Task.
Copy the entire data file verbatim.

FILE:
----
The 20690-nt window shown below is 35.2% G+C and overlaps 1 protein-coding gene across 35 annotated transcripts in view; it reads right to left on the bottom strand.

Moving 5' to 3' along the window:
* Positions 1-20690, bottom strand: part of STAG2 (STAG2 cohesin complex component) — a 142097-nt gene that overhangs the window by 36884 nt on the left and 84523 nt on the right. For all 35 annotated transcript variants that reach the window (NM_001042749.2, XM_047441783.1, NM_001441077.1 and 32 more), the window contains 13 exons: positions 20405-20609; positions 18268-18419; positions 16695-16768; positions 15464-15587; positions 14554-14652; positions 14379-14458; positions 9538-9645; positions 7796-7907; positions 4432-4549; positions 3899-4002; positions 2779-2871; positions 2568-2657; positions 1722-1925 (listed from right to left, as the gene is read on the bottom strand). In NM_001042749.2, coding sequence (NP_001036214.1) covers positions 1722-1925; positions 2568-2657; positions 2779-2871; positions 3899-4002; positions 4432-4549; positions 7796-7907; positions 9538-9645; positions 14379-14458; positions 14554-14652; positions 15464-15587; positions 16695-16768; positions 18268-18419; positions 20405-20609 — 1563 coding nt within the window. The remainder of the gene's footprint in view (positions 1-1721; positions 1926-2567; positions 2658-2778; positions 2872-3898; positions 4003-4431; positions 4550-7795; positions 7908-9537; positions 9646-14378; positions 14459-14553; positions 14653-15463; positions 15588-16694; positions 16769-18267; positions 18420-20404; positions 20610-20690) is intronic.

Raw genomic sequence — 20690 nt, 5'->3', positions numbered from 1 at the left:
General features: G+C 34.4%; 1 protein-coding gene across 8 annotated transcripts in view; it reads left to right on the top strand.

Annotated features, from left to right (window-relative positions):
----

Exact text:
The 20690-nt window shown below is 35.2% G+C and overlaps 1 protein-coding gene across 35 annotated transcripts in view; it reads right to left on the bottom strand.

Moving 5' to 3' along the window:
* Positions 1-20690, bottom strand: part of STAG2 (STAG2 cohesin complex component) — a 142097-nt gene that overhangs the window by 36884 nt on the left and 84523 nt on the right. For all 35 annotated transcript variants that reach the window (NM_001042749.2, XM_047441783.1, NM_001441077.1 and 32 more), the window contains 13 exons: positions 20405-20609; positions 18268-18419; positions 16695-16768; positions 15464-15587; positions 14554-14652; positions 14379-14458; positions 9538-9645; positions 7796-7907; positions 4432-4549; positions 3899-4002; positions 2779-2871; positions 2568-2657; positions 1722-1925 (listed from right to left, as the gene is read on the bottom strand). In NM_001042749.2, coding sequence (NP_001036214.1) covers positions 1722-1925; positions 2568-2657; positions 2779-2871; positions 3899-4002; positions 4432-4549; positions 7796-7907; positions 9538-9645; positions 14379-14458; positions 14554-14652; positions 15464-15587; positions 16695-16768; positions 18268-18419; positions 20405-20609 — 1563 coding nt within the window. The remainder of the gene's footprint in view (positions 1-1721; positions 1926-2567; positions 2658-2778; positions 2872-3898; positions 4003-4431; positions 4550-7795; positions 7908-9537; positions 9646-14378; positions 14459-14553; positions 14653-15463; positions 15588-16694; positions 16769-18267; positions 18420-20404; positions 20610-20690) is intronic.

Raw genomic sequence — 20690 nt, 5'->3', positions numbered from 1 at the left:
General features: G+C 34.4%; 1 protein-coding gene across 8 annotated transcripts in view; it reads left to right on the top strand.

Annotated features, from left to right (window-relative positions):